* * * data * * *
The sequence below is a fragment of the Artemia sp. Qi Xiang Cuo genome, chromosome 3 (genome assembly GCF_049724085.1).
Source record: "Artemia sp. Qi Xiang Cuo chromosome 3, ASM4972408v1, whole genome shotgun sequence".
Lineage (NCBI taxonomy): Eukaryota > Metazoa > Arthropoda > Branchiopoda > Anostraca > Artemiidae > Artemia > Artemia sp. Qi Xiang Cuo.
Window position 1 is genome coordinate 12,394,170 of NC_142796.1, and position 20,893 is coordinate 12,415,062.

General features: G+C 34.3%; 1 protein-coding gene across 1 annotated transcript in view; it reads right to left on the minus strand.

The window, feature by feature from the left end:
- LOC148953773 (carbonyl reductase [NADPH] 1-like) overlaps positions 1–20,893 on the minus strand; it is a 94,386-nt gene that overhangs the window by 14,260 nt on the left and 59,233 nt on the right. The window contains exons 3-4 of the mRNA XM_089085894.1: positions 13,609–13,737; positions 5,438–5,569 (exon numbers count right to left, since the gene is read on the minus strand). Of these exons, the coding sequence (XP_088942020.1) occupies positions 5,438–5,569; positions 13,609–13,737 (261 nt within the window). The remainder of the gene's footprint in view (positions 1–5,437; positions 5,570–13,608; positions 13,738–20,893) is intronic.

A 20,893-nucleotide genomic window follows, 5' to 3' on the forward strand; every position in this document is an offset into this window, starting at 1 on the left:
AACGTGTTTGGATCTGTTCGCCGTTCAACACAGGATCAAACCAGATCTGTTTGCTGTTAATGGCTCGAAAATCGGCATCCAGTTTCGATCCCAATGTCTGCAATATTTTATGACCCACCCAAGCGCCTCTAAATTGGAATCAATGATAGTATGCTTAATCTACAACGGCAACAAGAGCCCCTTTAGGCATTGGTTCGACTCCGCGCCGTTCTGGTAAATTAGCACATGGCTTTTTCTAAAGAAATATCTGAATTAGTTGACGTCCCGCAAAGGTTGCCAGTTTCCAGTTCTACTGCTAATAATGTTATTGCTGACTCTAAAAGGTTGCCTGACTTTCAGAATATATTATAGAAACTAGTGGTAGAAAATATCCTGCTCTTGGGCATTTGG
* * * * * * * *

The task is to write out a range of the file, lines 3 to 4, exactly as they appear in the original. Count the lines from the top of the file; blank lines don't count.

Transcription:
Lineage (NCBI taxonomy): Eukaryota > Metazoa > Arthropoda > Branchiopoda > Anostraca > Artemiidae > Artemia > Artemia sp. Qi Xiang Cuo.
Window position 1 is genome coordinate 12,394,170 of NC_142796.1, and position 20,893 is coordinate 12,415,062.